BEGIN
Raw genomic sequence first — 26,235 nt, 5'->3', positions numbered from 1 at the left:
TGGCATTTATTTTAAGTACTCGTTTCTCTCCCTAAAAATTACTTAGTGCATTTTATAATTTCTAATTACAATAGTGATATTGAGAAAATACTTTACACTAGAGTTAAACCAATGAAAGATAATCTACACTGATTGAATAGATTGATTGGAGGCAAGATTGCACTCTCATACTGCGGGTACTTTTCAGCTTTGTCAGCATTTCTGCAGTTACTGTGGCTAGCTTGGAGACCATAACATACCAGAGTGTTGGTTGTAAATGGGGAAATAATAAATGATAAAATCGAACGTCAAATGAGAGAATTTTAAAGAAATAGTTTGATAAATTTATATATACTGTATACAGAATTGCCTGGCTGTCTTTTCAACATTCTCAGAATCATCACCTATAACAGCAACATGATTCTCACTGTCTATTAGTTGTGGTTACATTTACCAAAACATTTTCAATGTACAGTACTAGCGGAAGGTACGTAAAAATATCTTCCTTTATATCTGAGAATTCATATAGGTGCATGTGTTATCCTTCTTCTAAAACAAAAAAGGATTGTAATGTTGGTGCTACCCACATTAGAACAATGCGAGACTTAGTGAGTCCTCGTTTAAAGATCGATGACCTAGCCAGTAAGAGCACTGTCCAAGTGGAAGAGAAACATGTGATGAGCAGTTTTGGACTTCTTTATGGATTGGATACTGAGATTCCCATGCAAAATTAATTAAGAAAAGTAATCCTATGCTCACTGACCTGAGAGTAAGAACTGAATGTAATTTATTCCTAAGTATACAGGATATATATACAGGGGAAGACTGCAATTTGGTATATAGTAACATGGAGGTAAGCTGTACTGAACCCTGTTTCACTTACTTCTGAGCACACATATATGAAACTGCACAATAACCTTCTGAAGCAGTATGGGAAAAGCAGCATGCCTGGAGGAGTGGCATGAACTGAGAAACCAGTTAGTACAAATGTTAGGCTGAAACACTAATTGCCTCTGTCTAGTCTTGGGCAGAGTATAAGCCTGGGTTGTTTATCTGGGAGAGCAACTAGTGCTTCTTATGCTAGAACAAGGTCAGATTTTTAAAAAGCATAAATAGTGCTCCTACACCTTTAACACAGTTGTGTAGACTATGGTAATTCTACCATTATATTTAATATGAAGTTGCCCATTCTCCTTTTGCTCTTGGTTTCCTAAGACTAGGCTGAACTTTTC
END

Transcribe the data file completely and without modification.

Raw genomic sequence first — 26,235 nt, 5'->3', positions numbered from 1 at the left:
TGGCATTTATTTTAAGTACTCGTTTCTCTCCCTAAAAATTACTTAGTGCATTTTATAATTTCTAATTACAATAGTGATATTGAGAAAATACTTTACACTAGAGTTAAACCAATGAAAGATAATCTACACTGATTGAATAGATTGATTGGAGGCAAGATTGCACTCTCATACTGCGGGTACTTTTCAGCTTTGTCAGCATTTCTGCAGTTACTGTGGCTAGCTTGGAGACCATAACATACCAGAGTGTTGGTTGTAAATGGGGAAATAATAAATGATAAAATCGAACGTCAAATGAGAGAATTTTAAAGAAATAGTTTGATAAATTTATATATACTGTATACAGAATTGCCTGGCTGTCTTTTCAACATTCTCAGAATCATCACCTATAACAGCAACATGATTCTCACTGTCTATTAGTTGTGGTTACATTTACCAAAACATTTTCAATGTACAGTACTAGCGGAAGGTACGTAAAAATATCTTCCTTTATATCTGAGAATTCATATAGGTGCATGTGTTATCCTTCTTCTAAAACAAAAAAGGATTGTAATGTTGGTGCTACCCACATTAGAACAATGCGAGACTTAGTGAGTCCTCGTTTAAAGATCGATGACCTAGCCAGTAAGAGCACTGTCCAAGTGGAAGAGAAACATGTGATGAGCAGTTTTGGACTTCTTTATGGATTGGATACTGAGATTCCCATGCAAAATTAATTAAGAAAAGTAATCCTATGCTCACTGACCTGAGAGTAAGAACTGAATGTAATTTATTCCTAAGTATACAGGATATATATACAGGGGAAGACTGCAATTTGGTATATAGTAACATGGAGGTAAGCTGTACTGAACCCTGTTTCACTTACTTCTGAGCACACATATATGAAACTGCACAATAACCTTCTGAAGCAGTATGGGAAAAGCAGCATGCCTGGAGGAGTGGCATGAACTGAGAAACCAGTTAGTACAAATGTTAGGCTGAAACACTAATTGCCTCTGTCTAGTCTTGGGCAGAGTATAAGCCTGGGTTGTTTATCTGGGAGAGCAACTAGTGCTTCTTATGCTAGAACAAGGTCAGATTTTTAAAAAGCATAAATAGTGCTCCTACACCTTTAACACAGTTGTGTAGACTATGGTAATTCTACCATTATATTTAATATGAAGTTGCCCATTCTCCTTTTGCTCTTGGTTTCCTAAGACTAGGCTGAACTTTTC